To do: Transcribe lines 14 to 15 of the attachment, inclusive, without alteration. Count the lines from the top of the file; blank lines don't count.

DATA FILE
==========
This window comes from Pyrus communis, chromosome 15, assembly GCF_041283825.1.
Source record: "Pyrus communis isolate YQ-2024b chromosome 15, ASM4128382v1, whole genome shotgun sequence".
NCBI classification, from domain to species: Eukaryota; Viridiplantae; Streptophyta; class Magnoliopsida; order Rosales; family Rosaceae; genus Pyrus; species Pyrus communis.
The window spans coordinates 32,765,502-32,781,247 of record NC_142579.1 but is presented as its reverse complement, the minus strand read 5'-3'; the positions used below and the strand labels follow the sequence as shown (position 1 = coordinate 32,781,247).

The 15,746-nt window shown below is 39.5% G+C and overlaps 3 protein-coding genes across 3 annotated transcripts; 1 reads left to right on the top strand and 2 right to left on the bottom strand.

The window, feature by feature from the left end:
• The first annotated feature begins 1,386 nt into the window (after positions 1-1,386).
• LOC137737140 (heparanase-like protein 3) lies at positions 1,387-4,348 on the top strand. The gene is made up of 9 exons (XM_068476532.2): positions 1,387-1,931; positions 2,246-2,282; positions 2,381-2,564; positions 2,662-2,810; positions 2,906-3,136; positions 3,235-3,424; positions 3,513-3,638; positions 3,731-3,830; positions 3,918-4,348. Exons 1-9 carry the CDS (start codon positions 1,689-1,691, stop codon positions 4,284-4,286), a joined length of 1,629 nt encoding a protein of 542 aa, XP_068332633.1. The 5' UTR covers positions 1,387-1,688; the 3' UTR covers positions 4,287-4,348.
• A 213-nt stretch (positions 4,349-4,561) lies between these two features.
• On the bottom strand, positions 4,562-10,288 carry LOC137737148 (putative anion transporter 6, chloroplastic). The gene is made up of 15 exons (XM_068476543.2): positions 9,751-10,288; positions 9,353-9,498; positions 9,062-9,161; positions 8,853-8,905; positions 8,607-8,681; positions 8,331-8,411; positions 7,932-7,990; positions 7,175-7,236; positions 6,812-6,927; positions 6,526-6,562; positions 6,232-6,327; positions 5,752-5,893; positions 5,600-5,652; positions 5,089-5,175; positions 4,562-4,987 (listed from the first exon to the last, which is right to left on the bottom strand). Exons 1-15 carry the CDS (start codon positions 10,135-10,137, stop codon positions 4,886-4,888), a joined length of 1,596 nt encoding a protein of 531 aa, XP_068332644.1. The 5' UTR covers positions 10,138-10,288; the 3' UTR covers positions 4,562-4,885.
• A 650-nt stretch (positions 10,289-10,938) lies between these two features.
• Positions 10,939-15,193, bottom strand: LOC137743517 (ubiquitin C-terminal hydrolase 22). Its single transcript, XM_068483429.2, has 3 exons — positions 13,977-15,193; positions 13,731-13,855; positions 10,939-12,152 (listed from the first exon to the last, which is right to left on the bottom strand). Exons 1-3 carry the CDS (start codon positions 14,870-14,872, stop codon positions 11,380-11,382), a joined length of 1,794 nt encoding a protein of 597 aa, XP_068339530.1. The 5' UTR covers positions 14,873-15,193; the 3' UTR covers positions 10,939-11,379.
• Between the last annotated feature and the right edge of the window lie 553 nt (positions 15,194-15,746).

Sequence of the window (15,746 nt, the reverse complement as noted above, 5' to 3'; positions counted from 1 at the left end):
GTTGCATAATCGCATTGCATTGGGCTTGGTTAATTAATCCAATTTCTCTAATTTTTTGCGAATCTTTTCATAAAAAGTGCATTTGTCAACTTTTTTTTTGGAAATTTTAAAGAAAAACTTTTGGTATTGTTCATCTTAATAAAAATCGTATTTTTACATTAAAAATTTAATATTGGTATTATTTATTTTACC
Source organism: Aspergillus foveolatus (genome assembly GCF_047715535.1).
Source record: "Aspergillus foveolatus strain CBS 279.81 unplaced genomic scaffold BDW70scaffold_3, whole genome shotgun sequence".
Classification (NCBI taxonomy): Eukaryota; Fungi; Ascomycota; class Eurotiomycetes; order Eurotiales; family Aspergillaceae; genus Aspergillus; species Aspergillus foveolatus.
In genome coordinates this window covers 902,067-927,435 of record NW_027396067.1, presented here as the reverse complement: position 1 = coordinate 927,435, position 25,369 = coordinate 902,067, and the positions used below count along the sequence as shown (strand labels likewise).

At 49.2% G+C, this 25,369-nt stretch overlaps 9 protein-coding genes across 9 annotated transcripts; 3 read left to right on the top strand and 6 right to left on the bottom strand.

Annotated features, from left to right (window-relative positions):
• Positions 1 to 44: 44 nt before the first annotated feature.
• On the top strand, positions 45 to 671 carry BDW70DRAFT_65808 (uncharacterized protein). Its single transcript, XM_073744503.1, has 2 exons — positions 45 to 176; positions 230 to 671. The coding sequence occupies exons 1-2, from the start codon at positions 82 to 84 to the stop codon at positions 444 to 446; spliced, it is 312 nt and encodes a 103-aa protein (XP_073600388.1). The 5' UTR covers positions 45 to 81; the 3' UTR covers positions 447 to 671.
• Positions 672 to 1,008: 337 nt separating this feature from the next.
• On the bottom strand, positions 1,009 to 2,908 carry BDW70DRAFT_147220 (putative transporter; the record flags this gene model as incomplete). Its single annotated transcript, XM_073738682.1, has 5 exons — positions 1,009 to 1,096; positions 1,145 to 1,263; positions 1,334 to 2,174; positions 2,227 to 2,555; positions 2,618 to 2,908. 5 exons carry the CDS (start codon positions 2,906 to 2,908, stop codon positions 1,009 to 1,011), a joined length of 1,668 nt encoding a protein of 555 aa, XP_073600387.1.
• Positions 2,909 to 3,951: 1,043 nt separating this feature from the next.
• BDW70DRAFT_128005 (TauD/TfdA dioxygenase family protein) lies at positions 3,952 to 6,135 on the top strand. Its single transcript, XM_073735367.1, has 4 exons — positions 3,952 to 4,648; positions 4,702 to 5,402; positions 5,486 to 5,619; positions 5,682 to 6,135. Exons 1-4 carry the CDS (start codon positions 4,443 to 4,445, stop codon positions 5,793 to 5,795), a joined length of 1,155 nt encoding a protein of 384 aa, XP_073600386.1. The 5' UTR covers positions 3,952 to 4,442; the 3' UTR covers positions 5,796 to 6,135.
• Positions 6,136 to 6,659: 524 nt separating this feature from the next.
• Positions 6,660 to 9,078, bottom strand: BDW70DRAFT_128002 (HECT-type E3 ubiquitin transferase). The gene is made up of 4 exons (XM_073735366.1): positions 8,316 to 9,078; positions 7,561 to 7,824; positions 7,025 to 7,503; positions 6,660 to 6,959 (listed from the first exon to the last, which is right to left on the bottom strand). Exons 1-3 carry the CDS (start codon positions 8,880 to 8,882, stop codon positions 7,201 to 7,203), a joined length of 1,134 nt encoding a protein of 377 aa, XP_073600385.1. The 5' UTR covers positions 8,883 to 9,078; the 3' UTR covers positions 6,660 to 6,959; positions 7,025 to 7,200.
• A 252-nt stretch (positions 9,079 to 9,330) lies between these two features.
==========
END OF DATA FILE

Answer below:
Sequence of the window (15,746 nt, the reverse complement as noted above, 5' to 3'; positions counted from 1 at the left end):
GTTGCATAATCGCATTGCATTGGGCTTGGTTAATTAATCCAATTTCTCTAATTTTTTGCGAATCTTTTCATAAAAAGTGCATTTGTCAACTTTTTTTTTGGAAATTTTAAAGAAAAACTTTTGGTATTGTTCATCTTAATAAAAATCGTATTTTTACATTAAAAATTTAATATTGGTATTATTTATTTTACC